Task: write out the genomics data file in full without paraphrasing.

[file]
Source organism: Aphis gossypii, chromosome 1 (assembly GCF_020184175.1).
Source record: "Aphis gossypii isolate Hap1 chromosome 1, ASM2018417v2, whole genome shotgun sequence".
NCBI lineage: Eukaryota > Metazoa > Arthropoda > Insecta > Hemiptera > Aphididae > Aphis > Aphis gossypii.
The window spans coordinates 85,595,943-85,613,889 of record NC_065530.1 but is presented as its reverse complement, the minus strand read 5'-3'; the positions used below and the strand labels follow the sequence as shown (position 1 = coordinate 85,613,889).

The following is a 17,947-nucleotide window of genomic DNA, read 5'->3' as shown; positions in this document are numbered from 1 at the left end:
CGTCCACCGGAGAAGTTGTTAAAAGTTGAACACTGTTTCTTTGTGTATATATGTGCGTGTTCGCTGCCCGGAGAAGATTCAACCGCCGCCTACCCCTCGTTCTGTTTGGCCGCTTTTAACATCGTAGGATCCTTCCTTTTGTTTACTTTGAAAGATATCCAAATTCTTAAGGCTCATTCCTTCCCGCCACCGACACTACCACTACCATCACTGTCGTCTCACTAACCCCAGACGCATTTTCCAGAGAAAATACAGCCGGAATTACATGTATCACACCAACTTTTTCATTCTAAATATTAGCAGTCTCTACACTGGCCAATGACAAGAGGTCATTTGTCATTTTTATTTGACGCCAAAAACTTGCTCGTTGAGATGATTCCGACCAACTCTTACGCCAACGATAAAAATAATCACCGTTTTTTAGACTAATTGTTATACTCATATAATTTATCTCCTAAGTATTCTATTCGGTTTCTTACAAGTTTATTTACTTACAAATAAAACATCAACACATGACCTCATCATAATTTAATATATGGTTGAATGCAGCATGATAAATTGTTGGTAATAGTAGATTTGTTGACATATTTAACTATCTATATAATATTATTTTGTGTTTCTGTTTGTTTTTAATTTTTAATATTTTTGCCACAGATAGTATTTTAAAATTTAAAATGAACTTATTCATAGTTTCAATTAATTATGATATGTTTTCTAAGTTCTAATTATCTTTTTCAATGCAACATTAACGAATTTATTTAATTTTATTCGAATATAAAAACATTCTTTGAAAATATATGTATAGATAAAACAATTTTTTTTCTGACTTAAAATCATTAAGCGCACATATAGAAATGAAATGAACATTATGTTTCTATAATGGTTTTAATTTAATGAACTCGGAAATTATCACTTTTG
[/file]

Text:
Source organism: Aphis gossypii, chromosome 1 (assembly GCF_020184175.1).
Source record: "Aphis gossypii isolate Hap1 chromosome 1, ASM2018417v2, whole genome shotgun sequence".
NCBI lineage: Eukaryota > Metazoa > Arthropoda > Insecta > Hemiptera > Aphididae > Aphis > Aphis gossypii.
The window spans coordinates 85,595,943-85,613,889 of record NC_065530.1 but is presented as its reverse complement, the minus strand read 5'-3'; the positions used below and the strand labels follow the sequence as shown (position 1 = coordinate 85,613,889).

The following is a 17,947-nucleotide window of genomic DNA, read 5'->3' as shown; positions in this document are numbered from 1 at the left end:
CGTCCACCGGAGAAGTTGTTAAAAGTTGAACACTGTTTCTTTGTGTATATATGTGCGTGTTCGCTGCCCGGAGAAGATTCAACCGCCGCCTACCCCTCGTTCTGTTTGGCCGCTTTTAACATCGTAGGATCCTTCCTTTTGTTTACTTTGAAAGATATCCAAATTCTTAAGGCTCATTCCTTCCCGCCACCGACACTACCACTACCATCACTGTCGTCTCACTAACCCCAGACGCATTTTCCAGAGAAAATACAGCCGGAATTACATGTATCACACCAACTTTTTCATTCTAAATATTAGCAGTCTCTACACTGGCCAATGACAAGAGGTCATTTGTCATTTTTATTTGACGCCAAAAACTTGCTCGTTGAGATGATTCCGACCAACTCTTACGCCAACGATAAAAATAATCACCGTTTTTTAGACTAATTGTTATACTCATATAATTTATCTCCTAAGTATTCTATTCGGTTTCTTACAAGTTTATTTACTTACAAATAAAACATCAACACATGACCTCATCATAATTTAATATATGGTTGAATGCAGCATGATAAATTGTTGGTAATAGTAGATTTGTTGACATATTTAACTATCTATATAATATTATTTTGTGTTTCTGTTTGTTTTTAATTTTTAATATTTTTGCCACAGATAGTATTTTAAAATTTAAAATGAACTTATTCATAGTTTCAATTAATTATGATATGTTTTCTAAGTTCTAATTATCTTTTTCAATGCAACATTAACGAATTTATTTAATTTTATTCGAATATAAAAACATTCTTTGAAAATATATGTATAGATAAAACAATTTTTTTTCTGACTTAAAATCATTAAGCGCACATATAGAAATGAAATGAACATTATGTTTCTATAATGGTTTTAATTTAATGAACTCGGAAATTATCACTTTTG